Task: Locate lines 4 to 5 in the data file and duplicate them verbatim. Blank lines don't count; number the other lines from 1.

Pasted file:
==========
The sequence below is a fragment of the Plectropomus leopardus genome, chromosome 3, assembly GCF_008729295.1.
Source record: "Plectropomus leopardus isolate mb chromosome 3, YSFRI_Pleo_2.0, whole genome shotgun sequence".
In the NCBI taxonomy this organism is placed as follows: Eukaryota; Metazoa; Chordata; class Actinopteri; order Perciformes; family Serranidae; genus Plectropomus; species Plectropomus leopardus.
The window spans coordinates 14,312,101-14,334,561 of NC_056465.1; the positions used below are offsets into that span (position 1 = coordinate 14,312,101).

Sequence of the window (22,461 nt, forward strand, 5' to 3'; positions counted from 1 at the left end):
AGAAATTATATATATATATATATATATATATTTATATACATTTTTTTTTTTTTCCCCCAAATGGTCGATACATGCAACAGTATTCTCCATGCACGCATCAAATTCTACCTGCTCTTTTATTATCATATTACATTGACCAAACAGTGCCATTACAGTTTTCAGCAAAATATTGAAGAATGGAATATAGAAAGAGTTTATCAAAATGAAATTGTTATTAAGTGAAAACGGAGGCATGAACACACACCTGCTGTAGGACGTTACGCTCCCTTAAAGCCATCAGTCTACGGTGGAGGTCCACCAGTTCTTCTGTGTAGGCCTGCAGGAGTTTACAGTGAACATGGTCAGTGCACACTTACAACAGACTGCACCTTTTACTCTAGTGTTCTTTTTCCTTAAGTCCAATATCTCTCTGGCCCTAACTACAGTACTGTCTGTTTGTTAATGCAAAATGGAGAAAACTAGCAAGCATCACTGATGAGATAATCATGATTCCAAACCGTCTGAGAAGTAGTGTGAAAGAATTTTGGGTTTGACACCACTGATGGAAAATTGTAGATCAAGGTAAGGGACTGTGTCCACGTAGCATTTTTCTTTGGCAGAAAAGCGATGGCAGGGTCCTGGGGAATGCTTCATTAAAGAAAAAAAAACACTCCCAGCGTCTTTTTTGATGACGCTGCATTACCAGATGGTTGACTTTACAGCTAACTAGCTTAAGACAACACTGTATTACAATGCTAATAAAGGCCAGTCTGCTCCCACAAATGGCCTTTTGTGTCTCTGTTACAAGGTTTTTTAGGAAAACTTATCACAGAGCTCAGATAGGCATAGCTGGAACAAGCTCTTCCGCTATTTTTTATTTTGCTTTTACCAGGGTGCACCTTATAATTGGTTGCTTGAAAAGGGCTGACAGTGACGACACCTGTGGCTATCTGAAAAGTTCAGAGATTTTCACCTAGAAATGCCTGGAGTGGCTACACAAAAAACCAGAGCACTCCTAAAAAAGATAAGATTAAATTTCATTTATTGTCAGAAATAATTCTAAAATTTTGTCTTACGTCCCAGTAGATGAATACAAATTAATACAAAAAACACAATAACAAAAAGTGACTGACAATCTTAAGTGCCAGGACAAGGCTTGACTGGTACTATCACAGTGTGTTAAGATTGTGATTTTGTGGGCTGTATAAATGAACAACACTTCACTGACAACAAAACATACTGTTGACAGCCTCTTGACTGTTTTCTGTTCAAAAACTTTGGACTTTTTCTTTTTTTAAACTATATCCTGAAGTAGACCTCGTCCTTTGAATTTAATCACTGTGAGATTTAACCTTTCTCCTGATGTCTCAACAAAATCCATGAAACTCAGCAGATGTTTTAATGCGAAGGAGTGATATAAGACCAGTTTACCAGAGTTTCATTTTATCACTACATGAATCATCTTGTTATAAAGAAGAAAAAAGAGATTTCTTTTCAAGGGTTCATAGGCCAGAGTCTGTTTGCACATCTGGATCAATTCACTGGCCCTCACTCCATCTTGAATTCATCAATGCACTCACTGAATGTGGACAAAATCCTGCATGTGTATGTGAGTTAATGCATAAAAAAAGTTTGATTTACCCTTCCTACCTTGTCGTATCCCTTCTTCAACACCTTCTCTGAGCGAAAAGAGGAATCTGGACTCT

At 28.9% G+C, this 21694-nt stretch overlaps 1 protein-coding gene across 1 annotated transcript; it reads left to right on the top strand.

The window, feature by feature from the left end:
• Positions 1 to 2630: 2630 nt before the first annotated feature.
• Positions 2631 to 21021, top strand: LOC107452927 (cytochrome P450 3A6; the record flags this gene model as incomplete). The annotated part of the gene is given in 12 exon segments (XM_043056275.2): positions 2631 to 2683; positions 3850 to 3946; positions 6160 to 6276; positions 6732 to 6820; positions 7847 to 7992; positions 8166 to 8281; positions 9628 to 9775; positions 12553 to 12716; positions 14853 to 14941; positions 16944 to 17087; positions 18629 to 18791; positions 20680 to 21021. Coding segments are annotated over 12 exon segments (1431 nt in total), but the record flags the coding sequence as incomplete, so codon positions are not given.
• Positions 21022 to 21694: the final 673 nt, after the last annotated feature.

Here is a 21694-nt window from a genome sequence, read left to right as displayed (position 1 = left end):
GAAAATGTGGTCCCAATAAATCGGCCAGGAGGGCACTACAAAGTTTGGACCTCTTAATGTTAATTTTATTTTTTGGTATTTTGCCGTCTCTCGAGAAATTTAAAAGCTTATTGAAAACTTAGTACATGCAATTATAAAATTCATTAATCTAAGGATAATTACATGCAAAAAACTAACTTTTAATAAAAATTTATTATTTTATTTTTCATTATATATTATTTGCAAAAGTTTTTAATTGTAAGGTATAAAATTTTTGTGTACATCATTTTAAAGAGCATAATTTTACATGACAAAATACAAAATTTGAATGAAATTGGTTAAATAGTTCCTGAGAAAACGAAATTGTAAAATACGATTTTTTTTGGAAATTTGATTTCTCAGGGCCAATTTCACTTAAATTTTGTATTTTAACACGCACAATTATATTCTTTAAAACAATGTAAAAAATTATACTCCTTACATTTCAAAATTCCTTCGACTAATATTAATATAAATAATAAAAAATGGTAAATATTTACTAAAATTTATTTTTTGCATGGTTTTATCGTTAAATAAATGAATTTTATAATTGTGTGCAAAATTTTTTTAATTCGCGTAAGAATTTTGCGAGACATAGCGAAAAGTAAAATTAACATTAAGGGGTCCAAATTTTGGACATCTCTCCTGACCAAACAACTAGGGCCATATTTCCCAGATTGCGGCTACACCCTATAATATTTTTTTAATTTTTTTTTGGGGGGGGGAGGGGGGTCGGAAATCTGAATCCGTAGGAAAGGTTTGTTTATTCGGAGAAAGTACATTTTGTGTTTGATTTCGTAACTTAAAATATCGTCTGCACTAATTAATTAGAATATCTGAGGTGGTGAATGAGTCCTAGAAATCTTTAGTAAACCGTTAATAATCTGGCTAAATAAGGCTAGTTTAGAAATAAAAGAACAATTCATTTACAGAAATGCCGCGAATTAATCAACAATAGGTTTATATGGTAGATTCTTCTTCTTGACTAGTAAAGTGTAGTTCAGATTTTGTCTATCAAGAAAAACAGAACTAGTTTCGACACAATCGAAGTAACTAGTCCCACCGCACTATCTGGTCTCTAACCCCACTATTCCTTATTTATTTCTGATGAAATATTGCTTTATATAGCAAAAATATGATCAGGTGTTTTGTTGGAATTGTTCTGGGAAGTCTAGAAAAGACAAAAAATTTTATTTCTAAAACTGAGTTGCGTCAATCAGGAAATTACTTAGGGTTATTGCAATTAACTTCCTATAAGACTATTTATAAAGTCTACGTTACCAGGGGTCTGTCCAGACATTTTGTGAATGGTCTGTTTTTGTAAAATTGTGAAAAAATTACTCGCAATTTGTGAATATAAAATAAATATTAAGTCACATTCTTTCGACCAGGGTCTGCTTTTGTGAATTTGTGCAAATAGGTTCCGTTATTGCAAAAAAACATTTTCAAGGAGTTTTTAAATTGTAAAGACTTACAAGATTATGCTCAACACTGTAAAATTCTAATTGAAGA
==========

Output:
The window spans coordinates 14,312,101-14,334,561 of NC_056465.1; the positions used below are offsets into that span (position 1 = coordinate 14,312,101).

Sequence of the window (22,461 nt, forward strand, 5' to 3'; positions counted from 1 at the left end):